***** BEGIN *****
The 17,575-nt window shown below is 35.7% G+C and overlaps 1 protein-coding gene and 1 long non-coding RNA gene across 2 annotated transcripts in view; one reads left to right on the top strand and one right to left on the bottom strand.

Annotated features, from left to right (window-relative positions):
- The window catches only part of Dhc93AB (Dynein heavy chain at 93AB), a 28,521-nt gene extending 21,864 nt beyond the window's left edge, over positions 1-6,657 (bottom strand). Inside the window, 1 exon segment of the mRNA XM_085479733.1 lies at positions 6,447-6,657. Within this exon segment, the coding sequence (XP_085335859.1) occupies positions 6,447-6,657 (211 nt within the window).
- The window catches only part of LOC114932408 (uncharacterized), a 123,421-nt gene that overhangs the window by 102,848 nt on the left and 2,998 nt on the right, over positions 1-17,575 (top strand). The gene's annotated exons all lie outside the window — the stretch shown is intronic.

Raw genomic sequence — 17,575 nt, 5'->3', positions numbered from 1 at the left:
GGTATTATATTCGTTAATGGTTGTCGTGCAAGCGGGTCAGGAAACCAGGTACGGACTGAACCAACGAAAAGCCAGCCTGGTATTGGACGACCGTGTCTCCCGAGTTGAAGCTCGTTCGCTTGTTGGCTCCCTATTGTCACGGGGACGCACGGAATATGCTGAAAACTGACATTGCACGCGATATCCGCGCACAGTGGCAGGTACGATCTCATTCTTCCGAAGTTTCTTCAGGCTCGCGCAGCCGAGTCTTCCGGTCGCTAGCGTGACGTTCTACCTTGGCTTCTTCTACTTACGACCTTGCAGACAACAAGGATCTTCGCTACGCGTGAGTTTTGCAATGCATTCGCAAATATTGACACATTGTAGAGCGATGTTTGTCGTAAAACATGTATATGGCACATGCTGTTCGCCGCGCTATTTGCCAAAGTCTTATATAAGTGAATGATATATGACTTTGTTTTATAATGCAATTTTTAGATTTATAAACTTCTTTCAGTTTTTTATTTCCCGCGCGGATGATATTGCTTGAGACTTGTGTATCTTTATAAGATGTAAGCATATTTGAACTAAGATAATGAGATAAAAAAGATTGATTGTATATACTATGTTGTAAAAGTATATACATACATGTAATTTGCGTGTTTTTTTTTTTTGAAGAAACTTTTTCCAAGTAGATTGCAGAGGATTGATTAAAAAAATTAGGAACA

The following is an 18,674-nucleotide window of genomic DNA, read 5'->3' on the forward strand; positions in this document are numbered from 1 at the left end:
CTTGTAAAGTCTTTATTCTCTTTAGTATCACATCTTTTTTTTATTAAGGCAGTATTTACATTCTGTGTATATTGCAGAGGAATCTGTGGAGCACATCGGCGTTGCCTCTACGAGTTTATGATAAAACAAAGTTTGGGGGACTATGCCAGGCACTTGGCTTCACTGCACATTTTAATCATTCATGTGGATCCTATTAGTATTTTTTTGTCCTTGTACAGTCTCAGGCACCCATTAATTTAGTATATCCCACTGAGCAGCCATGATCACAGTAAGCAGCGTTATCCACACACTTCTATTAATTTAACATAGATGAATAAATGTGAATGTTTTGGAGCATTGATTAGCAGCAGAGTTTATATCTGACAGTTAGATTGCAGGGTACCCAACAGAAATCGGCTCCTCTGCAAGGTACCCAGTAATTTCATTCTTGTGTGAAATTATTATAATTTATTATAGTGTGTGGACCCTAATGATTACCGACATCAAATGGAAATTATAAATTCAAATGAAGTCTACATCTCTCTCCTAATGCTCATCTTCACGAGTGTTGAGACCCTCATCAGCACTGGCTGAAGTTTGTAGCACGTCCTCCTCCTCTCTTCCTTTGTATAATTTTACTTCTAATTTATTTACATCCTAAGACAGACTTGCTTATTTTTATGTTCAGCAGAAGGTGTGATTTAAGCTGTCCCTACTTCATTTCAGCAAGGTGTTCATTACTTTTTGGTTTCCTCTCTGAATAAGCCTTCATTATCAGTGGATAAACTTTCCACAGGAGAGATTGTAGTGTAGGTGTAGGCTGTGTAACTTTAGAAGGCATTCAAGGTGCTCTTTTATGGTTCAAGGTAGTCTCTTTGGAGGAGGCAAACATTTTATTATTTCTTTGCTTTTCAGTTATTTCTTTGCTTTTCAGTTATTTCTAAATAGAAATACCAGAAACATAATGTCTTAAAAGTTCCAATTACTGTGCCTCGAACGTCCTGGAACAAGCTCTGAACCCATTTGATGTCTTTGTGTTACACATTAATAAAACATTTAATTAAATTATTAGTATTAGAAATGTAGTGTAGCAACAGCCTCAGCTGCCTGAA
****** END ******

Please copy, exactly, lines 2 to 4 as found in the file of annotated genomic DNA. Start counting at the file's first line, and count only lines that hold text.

Annotated features, from left to right (window-relative positions):
- The window catches only part of Dhc93AB (Dynein heavy chain at 93AB), a 28,521-nt gene extending 21,864 nt beyond the window's left edge, over positions 1-6,657 (bottom strand). Inside the window, 1 exon segment of the mRNA XM_085479733.1 lies at positions 6,447-6,657. Within this exon segment, the coding sequence (XP_085335859.1) occupies positions 6,447-6,657 (211 nt within the window).
- The window catches only part of LOC114932408 (uncharacterized), a 123,421-nt gene that overhangs the window by 102,848 nt on the left and 2,998 nt on the right, over positions 1-17,575 (top strand). The gene's annotated exons all lie outside the window — the stretch shown is intronic.